Employment Edge 116th Edition—Minnesota Voting Leave Changes for 2010


Minnesota’s statute on employee voting leave was changed by the 2010 legislature. With the midterm election just days away, Minnesota employers need to note the change, as well as recall other election-related rights and duties.

In Minnesota an employee has a right to paid time off to vote. Before the 2010 change this right applied only on the morning of election day. The revised law applies all day as long as the polls are open. Employees have the right “to be absent from work for the time necessary to appear at the employee’s polling place, cast a ballot, and return to work.” Generally, an employer may not dock pay, personal leave, or vacation for voting leave. An employer who refuses, abridges, or interferes with an employee’s right to voting leave is guilty of a misdemeanor.

May employers impose any limitations on voting leave? Encouraging employees to vote “is an excellent way to promote civic engagement and support our democracy,” according to the Secretary of State. Many employers may be willing to go beyond statutory requirements to further these aims. That could be an issue under campaign finance laws, but not as long as the encouragement is clearly non-partisan. But even employers eager to promote civic engagement will want to avoid workday disruptions.

Unfortunately, there are virtually no decisions or regulations interpreting this statute, even in its previous form. In the absence of anything more definitive, the following is reasonable guidance for employers to consider in complying with their voting leave duties:

  • Advance Notice. The statute does not prohibit employers from requesting advance notice of absences for voting time. Where an employee fails to give advance notice, an employer could impose reasonable discipline. It would violate the law, however, if the employer prevented the employee from taking leave for this reason. Furthermore, the employer should take care that the discipline not be construed as punishment for exercising the right to voting leave.
  • Time Limits. The statute’s vague language does not provide an outer limit on voting leave time. Employers are free to communicate what they consider a reasonable time limit, but should be careful about imposing the limit too strictly.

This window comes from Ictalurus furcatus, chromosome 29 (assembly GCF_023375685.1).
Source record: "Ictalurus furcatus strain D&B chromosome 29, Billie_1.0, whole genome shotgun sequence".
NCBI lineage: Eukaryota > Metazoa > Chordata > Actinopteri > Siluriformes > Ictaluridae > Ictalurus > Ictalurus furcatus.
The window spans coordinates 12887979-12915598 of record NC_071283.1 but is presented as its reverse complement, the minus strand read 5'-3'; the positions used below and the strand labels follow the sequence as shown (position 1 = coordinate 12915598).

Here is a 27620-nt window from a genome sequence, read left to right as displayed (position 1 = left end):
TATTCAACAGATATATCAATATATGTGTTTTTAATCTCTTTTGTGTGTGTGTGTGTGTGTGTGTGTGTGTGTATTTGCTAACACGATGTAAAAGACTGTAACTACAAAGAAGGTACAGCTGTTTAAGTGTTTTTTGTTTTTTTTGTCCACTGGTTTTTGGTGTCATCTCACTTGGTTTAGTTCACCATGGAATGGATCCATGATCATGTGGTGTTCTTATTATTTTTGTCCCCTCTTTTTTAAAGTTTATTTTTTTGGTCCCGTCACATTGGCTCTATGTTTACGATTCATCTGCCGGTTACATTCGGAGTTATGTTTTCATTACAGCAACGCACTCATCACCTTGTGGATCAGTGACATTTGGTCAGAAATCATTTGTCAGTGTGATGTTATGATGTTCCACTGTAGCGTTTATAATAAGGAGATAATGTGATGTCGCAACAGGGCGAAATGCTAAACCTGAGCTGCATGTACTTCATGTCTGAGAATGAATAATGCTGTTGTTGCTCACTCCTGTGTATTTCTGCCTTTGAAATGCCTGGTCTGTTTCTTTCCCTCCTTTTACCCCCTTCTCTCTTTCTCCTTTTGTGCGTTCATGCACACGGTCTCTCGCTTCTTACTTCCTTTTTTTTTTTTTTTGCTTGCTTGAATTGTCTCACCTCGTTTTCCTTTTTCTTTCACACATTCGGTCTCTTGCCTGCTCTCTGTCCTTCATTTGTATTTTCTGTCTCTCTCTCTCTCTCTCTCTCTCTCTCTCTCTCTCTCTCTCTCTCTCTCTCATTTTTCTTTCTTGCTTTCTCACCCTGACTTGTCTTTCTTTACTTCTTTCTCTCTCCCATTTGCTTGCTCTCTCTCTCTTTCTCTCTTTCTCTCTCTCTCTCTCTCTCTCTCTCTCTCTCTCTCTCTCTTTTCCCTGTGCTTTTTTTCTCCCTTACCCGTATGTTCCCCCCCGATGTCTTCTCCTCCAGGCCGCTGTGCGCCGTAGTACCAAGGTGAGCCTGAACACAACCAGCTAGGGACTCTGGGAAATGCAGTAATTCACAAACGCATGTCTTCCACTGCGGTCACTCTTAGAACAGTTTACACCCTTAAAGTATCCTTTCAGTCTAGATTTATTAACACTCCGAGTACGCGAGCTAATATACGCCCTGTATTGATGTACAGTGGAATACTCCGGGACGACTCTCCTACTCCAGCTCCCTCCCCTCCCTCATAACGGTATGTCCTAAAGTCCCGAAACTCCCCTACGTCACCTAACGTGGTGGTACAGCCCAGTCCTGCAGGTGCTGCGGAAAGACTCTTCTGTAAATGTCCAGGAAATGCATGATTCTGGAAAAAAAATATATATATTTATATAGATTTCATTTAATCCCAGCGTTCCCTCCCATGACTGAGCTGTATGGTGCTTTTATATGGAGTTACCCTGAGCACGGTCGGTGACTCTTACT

• Unnecessary Time. It might be argued that voting time is not “necessary” if an employee has sufficient time to vote outside of work hours. However, employers should be careful about refusing voting leave. If any part of an employee’s shift takes place when polling places are open, the employee probably has the right to paid voting leave.
  • Proof. Employers may require employees to account for their time and to show proof that they voted, as long as such requirements are not communicated in a way that would tend to discourage or interfere with use of voting leave. Employers do not have to pay voting leave to employees who are not scheduled to work on election day or who actually vote outside of working hours.
  • Notice to Employees. Employers are not obligated to notify employees of the right to voting leave. However, it may be that communicating with employees about voting leave and related policies will not only increase civic engagement, but also minimize workday disruptions.

Other election-related laws that Minnesota employers should know about include an employee’s right to (unpaid) time off to serve as an election judge (provided the employee gives 20 days written notice), and the right of employees elected to public office to take (unpaid) time off to attend to their official duties.

Voting rights laws vary from state to state. Employers should ensure that they are familiar with the laws of each state where they employ workers.

If you have any questions about voting leave or other employment or labor matters, please contact Mark Mathison, Meghann Kantke, or any other member of GPM’s Employment Law practice group.

Mark S. Mathison

Meghann F. Kantke

This article is provided for general informational purposes only and should not be construed as legal advice or legal opinion on any specific facts or circumstances. You are urged to consult a lawyer concerning any specific legal questions you may have.